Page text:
How the "Human Birdwings" hoax has become a black eye for Wired's reputation
I hesitate to write about this, because it gives a silly story even more attention, but Wired’s handling of the “human birdwings” story is approaching the ridiculous.
In the same week that This American Life had to reverse their position on a story which was revealed to be false, Wired seems unwilling to admit that they went forward with a video and story which is completely untrue.
The Human Birdwings story was published on March 20th, and was quickly met with comments calling out the CGI and camera trickery (view the comments on the original story and the Hacker News comments). Rather than post a retraction or even an update that their glowingly naive article might not be correct, both the author and Wired Science went silent after posting the story, and, according to Wired’s updates, the headline was only changed to something more skeptical at 2:15pm EST the next day.
The original title for the story was “Man Successfully Flies With Custom-Built Bird Wings”, but it has now been changed to “Man Claims to Fly With Custom-Built Bird Wings”.
“This is journallistically embarrassing for Wired.”
- Wired commenter
Wired’s attempt at a response was to toss the story over to another blogger at Wired for some kind of camera shake analysis, with no mention of the fact that the Human Birdwings video looks like a Red Bull Superbowl commercial or something Pixar would put together. Their second attempt, thankfully, resembled some kind of journalism, where they look into the video creator’s background and find nothing but lies.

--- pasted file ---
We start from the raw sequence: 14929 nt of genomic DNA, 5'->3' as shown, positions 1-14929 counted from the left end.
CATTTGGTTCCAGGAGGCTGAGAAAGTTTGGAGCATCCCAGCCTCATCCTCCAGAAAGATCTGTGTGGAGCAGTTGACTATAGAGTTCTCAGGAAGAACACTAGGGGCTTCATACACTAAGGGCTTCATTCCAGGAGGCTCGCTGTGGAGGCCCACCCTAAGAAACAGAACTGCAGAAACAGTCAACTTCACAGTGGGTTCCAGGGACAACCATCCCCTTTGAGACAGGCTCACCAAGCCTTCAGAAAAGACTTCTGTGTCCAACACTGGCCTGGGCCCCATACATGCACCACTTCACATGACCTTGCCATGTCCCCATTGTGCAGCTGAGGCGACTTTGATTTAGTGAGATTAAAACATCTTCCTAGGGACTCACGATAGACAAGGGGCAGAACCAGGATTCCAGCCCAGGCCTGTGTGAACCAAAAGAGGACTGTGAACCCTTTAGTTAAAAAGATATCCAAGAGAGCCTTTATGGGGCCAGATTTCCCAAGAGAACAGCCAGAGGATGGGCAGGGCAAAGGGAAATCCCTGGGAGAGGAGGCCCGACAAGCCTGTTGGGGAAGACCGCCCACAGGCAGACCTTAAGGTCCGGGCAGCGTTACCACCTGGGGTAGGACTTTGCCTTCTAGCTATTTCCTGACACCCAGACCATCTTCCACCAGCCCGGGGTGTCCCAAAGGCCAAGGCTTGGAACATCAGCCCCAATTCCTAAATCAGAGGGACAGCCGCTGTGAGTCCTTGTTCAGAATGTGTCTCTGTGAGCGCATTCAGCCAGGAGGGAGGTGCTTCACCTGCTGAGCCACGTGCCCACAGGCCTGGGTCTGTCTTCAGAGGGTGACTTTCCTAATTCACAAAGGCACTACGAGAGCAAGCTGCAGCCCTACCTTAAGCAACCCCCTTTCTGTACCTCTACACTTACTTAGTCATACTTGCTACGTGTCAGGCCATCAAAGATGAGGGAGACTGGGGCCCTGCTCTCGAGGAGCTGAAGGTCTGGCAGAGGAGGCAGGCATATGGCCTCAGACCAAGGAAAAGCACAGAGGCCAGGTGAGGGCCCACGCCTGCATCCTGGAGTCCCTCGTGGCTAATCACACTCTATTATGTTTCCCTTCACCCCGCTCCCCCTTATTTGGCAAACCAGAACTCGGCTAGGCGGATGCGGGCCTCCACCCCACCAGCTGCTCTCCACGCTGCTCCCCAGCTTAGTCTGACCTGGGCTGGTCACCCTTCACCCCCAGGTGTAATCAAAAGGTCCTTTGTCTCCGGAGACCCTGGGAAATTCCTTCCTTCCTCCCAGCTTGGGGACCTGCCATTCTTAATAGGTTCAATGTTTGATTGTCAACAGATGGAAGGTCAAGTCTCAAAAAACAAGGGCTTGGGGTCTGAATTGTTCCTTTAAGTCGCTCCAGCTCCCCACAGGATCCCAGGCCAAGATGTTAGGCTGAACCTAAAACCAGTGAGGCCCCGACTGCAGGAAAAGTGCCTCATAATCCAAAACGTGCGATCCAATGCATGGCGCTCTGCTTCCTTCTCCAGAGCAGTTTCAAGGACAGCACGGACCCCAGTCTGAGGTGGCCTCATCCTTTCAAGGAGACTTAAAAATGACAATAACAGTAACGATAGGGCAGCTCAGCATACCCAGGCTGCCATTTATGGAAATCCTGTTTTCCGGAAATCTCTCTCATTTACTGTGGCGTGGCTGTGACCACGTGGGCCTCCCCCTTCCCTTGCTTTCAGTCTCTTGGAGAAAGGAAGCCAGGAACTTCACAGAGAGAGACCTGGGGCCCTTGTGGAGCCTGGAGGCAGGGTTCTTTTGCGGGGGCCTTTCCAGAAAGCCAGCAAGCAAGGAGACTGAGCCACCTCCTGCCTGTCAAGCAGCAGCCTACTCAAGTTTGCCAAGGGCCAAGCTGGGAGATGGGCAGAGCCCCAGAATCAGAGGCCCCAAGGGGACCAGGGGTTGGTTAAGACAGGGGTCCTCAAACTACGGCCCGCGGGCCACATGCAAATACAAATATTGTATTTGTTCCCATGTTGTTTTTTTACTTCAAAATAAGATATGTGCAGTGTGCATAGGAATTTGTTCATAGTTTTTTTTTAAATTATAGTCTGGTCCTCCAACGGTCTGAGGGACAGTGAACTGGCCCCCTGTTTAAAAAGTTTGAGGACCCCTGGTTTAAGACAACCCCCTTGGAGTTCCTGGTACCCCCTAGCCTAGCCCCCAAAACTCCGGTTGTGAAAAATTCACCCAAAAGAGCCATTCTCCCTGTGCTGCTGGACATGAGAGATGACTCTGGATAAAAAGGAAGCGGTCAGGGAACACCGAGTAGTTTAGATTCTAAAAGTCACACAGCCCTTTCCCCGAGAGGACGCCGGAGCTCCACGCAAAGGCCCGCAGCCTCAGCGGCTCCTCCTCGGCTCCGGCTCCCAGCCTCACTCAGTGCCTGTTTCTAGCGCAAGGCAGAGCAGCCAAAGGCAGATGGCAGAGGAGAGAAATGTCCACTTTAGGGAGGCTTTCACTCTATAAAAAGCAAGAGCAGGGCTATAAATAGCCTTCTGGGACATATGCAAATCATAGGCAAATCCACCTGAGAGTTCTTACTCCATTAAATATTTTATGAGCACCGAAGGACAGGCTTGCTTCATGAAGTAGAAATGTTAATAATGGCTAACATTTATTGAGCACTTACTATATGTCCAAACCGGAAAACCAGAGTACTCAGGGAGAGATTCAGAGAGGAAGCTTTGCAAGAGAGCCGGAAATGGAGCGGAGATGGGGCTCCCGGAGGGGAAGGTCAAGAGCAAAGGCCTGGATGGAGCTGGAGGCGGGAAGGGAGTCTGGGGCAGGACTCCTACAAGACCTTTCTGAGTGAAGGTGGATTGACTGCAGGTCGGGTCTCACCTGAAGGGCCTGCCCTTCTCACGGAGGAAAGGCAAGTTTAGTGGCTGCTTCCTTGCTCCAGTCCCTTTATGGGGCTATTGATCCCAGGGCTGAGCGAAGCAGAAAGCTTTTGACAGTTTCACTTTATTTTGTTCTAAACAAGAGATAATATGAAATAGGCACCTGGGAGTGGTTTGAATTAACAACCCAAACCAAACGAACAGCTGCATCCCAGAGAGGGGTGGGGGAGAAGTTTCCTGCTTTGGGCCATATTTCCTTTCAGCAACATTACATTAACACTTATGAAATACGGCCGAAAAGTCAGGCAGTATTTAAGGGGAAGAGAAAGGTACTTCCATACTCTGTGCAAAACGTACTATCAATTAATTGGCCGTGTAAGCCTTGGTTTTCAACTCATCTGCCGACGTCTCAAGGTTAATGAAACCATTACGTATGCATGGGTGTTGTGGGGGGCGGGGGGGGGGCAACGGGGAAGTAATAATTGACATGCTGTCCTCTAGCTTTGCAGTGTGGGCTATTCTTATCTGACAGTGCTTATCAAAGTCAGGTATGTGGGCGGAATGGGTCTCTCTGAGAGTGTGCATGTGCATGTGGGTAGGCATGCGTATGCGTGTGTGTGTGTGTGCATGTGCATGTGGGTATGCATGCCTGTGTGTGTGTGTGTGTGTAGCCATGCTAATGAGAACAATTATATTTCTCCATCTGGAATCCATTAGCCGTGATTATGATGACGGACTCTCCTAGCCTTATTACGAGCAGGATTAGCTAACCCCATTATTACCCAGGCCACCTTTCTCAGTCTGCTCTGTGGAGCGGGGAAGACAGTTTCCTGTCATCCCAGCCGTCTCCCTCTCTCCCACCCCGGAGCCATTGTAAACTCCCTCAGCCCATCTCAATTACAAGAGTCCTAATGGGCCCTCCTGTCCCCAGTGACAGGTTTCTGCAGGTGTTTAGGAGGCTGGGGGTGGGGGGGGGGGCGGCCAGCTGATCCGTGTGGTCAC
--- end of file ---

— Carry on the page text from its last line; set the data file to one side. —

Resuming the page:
No one was there to observe the Human Birdwings tests, so it’s not a matter of whether Wired (or Gizmodo) can prove that it’s real, but it’s irresponsible to take a single-sourced video and write about it as if it’s true just because you got a press release about it.
Want to know how to handle your screw up? Look at how The Register corrected their story:
You may well be asking yourselves, having viewed the vid above, “is this a fake?”
We’re not saying absolutely for sure that it is. We do note that there seems no reason for the ground cameras to stay so far away from the intrepid birdman during launch, and that the wings show no signs of the loading they would be under during such a flight. Furthermore the hardware doesn’t appear to contain a battery of the sort which would be required – bearing in mind that this would be a very large battery even for a flight technology more efficient than an ornithopter.
We strongly suspect that this has no more validity than certain other exotic personal-flight inventions which have been known to entrap journalists in the past.
However we would stand by our statements above “it still looks like a marvellous way to fly” and “it’s still an admirable achievement”.
We would also point out that there’s nothing intrinsically impossible about entirely human-powered ornithopters: it’s been done for real. -Ed.
- The Register
Update: Looks like Wired caught on to the scam and has updated their story.